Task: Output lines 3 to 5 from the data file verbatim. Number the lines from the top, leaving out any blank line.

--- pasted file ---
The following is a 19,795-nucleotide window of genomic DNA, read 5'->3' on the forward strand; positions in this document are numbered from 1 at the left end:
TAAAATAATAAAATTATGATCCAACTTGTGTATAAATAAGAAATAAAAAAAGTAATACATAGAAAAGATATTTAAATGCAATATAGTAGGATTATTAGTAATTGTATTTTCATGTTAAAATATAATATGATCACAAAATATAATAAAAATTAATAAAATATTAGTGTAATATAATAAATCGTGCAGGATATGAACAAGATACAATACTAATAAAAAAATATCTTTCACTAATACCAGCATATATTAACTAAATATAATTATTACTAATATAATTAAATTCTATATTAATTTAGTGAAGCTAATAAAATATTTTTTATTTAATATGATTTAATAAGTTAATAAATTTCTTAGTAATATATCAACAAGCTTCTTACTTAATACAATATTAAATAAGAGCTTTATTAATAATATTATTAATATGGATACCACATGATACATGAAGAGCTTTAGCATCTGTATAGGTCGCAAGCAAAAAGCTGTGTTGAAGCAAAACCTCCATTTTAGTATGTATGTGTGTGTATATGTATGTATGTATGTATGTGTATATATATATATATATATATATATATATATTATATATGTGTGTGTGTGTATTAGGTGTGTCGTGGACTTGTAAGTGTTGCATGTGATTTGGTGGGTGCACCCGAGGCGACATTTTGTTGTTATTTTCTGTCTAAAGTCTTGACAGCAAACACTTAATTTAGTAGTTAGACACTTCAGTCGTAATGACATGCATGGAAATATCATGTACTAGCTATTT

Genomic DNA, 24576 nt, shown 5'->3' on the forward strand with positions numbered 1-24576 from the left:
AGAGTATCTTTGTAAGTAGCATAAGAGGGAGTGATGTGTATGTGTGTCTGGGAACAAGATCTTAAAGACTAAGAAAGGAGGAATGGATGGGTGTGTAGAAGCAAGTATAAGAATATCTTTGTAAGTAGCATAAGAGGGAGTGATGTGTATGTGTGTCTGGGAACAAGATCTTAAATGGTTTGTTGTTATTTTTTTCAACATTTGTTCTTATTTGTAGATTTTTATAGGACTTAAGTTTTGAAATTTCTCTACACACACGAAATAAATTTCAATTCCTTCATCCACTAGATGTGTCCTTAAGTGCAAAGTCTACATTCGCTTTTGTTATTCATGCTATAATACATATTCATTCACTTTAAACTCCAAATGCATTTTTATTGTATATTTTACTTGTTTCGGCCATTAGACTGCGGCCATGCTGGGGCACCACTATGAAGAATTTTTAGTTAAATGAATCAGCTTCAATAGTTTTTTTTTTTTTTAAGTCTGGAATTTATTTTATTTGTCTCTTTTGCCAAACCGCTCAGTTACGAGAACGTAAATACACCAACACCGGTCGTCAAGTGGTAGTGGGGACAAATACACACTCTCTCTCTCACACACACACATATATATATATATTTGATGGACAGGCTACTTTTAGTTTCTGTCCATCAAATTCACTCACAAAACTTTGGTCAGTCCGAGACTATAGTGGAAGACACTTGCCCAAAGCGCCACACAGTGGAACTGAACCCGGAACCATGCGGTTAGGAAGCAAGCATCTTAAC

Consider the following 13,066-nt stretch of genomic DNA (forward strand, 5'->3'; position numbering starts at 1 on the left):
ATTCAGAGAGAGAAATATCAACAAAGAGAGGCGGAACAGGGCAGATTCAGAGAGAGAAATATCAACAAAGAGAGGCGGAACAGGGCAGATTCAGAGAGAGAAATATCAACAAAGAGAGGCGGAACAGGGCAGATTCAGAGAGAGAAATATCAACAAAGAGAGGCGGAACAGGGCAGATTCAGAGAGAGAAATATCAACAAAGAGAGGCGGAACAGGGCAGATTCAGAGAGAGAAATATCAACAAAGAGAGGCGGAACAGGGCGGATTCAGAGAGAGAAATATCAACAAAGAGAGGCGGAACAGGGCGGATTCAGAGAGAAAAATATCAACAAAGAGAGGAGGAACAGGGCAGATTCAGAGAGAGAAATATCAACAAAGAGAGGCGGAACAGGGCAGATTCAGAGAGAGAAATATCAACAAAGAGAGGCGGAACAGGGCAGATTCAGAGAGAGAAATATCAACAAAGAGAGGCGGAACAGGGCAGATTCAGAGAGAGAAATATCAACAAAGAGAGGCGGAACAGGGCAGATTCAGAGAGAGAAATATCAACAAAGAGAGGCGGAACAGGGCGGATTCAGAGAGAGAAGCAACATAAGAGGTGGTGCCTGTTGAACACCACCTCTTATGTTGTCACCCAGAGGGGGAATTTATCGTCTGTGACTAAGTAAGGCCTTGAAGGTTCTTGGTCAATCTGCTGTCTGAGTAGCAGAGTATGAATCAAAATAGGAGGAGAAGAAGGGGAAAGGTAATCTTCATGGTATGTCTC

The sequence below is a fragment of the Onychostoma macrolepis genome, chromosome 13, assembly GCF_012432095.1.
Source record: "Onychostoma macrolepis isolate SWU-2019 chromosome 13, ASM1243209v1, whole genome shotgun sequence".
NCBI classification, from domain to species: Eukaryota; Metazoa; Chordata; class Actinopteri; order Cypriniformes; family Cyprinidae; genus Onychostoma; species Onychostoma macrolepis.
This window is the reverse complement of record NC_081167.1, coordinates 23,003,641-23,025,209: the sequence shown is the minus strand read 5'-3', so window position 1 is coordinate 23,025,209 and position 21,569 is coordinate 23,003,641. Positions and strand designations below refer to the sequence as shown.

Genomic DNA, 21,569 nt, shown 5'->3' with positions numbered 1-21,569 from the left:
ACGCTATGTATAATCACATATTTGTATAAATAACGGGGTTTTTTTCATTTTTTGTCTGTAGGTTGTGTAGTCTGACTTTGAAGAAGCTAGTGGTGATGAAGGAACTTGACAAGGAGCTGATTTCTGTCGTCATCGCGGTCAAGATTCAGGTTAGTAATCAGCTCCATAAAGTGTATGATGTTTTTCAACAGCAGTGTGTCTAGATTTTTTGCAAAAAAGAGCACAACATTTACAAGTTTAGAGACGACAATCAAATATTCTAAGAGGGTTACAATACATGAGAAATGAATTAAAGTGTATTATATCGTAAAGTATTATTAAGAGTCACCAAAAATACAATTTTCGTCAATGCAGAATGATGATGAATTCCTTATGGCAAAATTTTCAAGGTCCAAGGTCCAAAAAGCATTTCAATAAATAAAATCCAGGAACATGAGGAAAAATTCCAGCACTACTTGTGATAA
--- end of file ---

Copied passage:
Genomic DNA, 24576 nt, shown 5'->3' on the forward strand with positions numbered 1-24576 from the left:
AGAGTATCTTTGTAAGTAGCATAAGAGGGAGTGATGTGTATGTGTGTCTGGGAACAAGATCTTAAAGACTAAGAAAGGAGGAATGGATGGGTGTGTAGAAGCAAGTATAAGAATATCTTTGTAAGTAGCATAAGAGGGAGTGATGTGTATGTGTGTCTGGGAACAAGATCTTAAATGGTTTGTTGTTATTTTTTTCAACATTTGTTCTTATTTGTAGATTTTTATAGGACTTAAGTTTTGAAATTTCTCTACACACACGAAATAAATTTCAATTCCTTCATCCACTAGATGTGTCCTTAAGTGCAAAGTCTACATTCGCTTTTGTTATTCATGCTATAATACATATTCATTCACTTTAAACTCCAAATGCATTTTTATTGTATATTTTACTTGTTTCGGCCATTAGACTGCGGCCATGCTGGGGCACCACTATGAAGAATTTTTAGTTAAATGAATCAGCTTCAATAGTTTTTTTTTTTTTTAAGTCTGGAATTTATTTTATTTGTCTCTTTTGCCAAACCGCTCAGTTACGAGAACGTAAATACACCAACACCGGTCGTCAAGTGGTAGTGGGGACAAATACACACTCTCTCTCTCACACACACACATATATATATATATTTGATGGACAGGCTACTTTTAGTTTCTGTCCATCAAATTCACTCACAAAACTTTGGTCAGTCCGAGACTATAGTGGAAGACACTTGCCCAAAGCGCCACACAGTGGAACTGAACCCGGAACCATGCGGTTAGGAAGCAAGCATCTTAAC

Consider the following 13,066-nt stretch of genomic DNA (forward strand, 5'->3'; position numbering starts at 1 on the left):